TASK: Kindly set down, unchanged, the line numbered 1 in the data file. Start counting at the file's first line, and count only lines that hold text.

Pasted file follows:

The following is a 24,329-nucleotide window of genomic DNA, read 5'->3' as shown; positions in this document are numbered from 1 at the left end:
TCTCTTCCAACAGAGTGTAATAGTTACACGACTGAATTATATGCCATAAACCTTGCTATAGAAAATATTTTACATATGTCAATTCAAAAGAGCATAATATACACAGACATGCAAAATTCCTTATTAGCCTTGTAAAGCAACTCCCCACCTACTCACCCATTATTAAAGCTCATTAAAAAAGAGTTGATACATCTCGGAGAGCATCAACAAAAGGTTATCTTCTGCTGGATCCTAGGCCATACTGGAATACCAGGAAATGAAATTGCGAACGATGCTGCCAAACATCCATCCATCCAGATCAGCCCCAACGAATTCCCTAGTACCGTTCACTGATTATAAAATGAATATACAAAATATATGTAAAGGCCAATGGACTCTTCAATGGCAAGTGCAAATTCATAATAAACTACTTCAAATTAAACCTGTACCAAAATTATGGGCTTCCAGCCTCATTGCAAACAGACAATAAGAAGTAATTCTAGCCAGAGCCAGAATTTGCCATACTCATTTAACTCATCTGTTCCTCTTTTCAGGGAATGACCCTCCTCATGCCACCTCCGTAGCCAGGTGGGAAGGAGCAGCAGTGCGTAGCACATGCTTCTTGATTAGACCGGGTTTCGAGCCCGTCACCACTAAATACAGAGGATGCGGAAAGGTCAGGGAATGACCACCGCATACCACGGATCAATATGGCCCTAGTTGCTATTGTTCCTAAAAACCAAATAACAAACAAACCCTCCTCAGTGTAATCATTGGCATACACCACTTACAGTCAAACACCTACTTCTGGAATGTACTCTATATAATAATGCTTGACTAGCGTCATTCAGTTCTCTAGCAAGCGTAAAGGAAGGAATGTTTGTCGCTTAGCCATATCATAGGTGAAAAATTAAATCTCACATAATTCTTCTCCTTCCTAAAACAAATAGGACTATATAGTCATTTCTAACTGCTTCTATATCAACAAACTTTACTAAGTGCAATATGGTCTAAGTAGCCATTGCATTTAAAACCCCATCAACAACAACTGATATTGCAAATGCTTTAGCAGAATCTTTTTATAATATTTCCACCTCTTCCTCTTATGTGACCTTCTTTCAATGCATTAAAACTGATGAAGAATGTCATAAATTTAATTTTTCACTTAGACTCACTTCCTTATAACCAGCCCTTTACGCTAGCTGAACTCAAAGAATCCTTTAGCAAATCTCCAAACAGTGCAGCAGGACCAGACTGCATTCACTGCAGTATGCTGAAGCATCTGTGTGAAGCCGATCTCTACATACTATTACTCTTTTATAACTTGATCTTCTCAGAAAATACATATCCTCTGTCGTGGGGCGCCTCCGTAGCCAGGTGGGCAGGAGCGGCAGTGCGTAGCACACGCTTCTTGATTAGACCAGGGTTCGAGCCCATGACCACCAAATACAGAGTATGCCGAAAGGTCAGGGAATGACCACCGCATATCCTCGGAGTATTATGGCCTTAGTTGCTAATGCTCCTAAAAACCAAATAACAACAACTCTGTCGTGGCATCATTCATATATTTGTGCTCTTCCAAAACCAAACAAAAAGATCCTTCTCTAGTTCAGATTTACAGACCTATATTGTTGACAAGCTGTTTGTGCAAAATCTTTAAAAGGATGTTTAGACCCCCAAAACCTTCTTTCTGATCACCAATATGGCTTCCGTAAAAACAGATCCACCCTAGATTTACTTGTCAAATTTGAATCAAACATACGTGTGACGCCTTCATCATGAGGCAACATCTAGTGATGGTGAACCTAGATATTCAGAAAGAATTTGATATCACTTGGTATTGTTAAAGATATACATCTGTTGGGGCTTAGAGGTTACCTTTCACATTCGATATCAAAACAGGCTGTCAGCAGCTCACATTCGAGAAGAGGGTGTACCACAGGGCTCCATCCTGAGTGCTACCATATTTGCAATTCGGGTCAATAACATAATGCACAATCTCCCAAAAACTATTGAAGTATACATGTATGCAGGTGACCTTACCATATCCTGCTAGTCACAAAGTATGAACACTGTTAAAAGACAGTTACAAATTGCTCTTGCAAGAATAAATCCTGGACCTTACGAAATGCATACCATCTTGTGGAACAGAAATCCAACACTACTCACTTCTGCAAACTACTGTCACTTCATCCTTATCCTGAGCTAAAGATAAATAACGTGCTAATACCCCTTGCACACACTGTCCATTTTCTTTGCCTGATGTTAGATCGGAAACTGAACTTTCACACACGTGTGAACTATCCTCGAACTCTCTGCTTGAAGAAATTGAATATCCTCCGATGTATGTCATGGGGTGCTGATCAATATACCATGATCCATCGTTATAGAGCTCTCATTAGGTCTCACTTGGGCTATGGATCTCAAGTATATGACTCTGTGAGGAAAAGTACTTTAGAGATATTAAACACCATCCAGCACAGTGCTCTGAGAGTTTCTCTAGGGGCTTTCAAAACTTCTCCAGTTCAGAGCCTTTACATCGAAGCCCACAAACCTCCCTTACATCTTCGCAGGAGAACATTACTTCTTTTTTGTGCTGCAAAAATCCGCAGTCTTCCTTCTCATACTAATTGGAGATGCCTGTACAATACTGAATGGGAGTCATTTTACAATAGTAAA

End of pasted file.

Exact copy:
The following is a 24,329-nucleotide window of genomic DNA, read 5'->3' as shown; positions in this document are numbered from 1 at the left end: